• USAC analysis shows there should be sufficient funding for all plausible demand scenarios for this application year. Filers should not worry about losing funds as a result of the second window. 
  • Please direct any application-related inquiries to the Client Services Bureau at 1-888-203-8100. 

 

Please let us know if you have any questions. Direct any inquiries to Noelle Ellerson, AASA associate executive director, policy & advocacy at nellerson@aasa.org. 

 

Thank you. 

 

Negotiated Rulemaking: The Sausage Making Stage of ESSA Legislation

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The Advocate is a monthly column by the AASA advocacy team. It is shared with our state affiliate executive directors who share it with membership. We cross post the articles to the blog given their relevance to AASA advocacy. This month's article is about negotiated rulemaking.
Four months ago, Congress passed the Every Student Succeeds Act (ESSA) as the latest iteration of the Elementary and Secondary Education Act (ESEA). While the bill is more than 1,000 pages in length, it lacks the level of detail necessary to fully support successful implementation at the local level, and that is where the regulatory process comes in. 
Negotiated rulemaking—the specific version of regulation playing out right now—is the in-person version of regulation. A committee of approximately 25 stakeholders representing the education, civil rights, disabilities and other related communities convene to review specified topics in the hopes of reaching consensus on what shape the regulations should take. In this round, negotiated rulemaking (“neg reg”) is focused on assessments and supplement/supplant, with the broader assessments bucket capturing computer adaptive assessment, assessment for English learners, alternate assessment, exception for advanced mathematics assessments in 8th grade and the high school assessment flexibility pilot.
AASA joined eight other national organizations in a letter to Secretary King encouraging the U.S. Department of Education to ensure that the final product be consistent with the scope and spirit of ESSA and represent, to the extent possible, broad support from the neg reg committee. In particular, the groups encourage USED to refrain from defining terms and aspects of the new law that Congress designed to empower communities.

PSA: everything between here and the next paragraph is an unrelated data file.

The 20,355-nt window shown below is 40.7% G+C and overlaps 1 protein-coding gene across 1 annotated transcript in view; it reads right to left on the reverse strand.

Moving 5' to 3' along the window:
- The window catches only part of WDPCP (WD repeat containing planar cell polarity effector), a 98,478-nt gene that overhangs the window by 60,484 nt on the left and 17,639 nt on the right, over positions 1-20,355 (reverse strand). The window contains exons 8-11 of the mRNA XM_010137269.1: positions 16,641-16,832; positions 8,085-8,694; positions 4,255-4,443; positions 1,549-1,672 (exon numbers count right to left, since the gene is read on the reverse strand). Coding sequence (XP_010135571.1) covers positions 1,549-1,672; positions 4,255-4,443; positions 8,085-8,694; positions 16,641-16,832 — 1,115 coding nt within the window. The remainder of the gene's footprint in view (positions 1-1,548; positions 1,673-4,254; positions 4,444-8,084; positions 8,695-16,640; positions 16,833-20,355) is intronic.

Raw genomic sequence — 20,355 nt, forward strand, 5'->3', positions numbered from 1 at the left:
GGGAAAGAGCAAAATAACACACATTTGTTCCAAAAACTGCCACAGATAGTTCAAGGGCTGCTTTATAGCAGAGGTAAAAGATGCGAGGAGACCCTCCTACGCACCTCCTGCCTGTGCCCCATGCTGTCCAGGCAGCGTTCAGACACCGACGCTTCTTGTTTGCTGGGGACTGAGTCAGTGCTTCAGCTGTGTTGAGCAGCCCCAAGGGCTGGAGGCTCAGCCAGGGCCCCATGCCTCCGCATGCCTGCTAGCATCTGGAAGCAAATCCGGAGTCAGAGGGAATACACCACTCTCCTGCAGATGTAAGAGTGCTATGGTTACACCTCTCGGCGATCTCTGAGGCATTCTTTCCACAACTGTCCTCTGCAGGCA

Mr. Alvin Wilbanks, superintendent of Gwinnett County Schools in Georgia and an AASA member, is a member of the committee, appointed to represent the voice of school board and district leaders. AASA’s advocacy team has covered the first six days of neg reg (Mar 21-23 and Apr 6-8), and the group will convene one final time, April 18-19. As much as I would like to be wrong, it seems unlikely that the group will be able to reach consensus. What are some of the sticking points?
  • Alternate Assessment: You’ll recall that AASA advocated very intensely to ensure students can take tests that are developmentally appropriate. The set of items under consideration would limit the flexibility at both the state and local level, should the rate of identification for alternate assessments exceed 1 percent. Further, there is a push for a national definition of ‘students with the most severe cognitive disabilities.’ AASA opposes the attempt to change the carefully negotiated statute and believes that the intent is clear, for state and local education agencies to have some flexibility in how they place students for alternate assessments. Further, to the extent that ESSA did not create a definition, it is not something that should be created through regulation. 
  • Supplement, Not Supplant (SNS): This is one of three fiscal tests that districts and states have to meet to ensure the integrity of Title I dollars. The three tests are maintenance of effort, supplement/supplant and comparability. ESSA made changes to SNS, but not the other two tests. AASA is concerned that the proposed regulations blur the lines between the two distinct tests of SNS and comparability. AASA believes that the new reporting requirements around teacher salary need time to play out before unnecessarily tying them into an SNS proposal that has ‘mission creep’ into the equity function of comparability.
  • Computer Adaptive Assessment: Under the proposal, computer-adaptive tests used for accountability would have to be able to determine whether a student is on grade level.
  • Eighth Grade Assessments: Under the proposal, students who take a higher-level math test for accountability purposes (i.e. an Algebra test, usually given to high schoolers) must be given access to accommodations if they are English language learners, or students in special education.
  • Local High School Assessment: The debate is circling on how to define ‘nationally recognized.’
  • English Learner Assessment: The proposed regulations say states need to come up with a common test to measure English-language proficiency.
For purposes of moving forward, the committee will have two considerations: SNS will be considered on its own, and the assessment pieces will be considered in one joint bucket, with all five items to be voted on collectively, an ‘up’ or ‘down’ vote.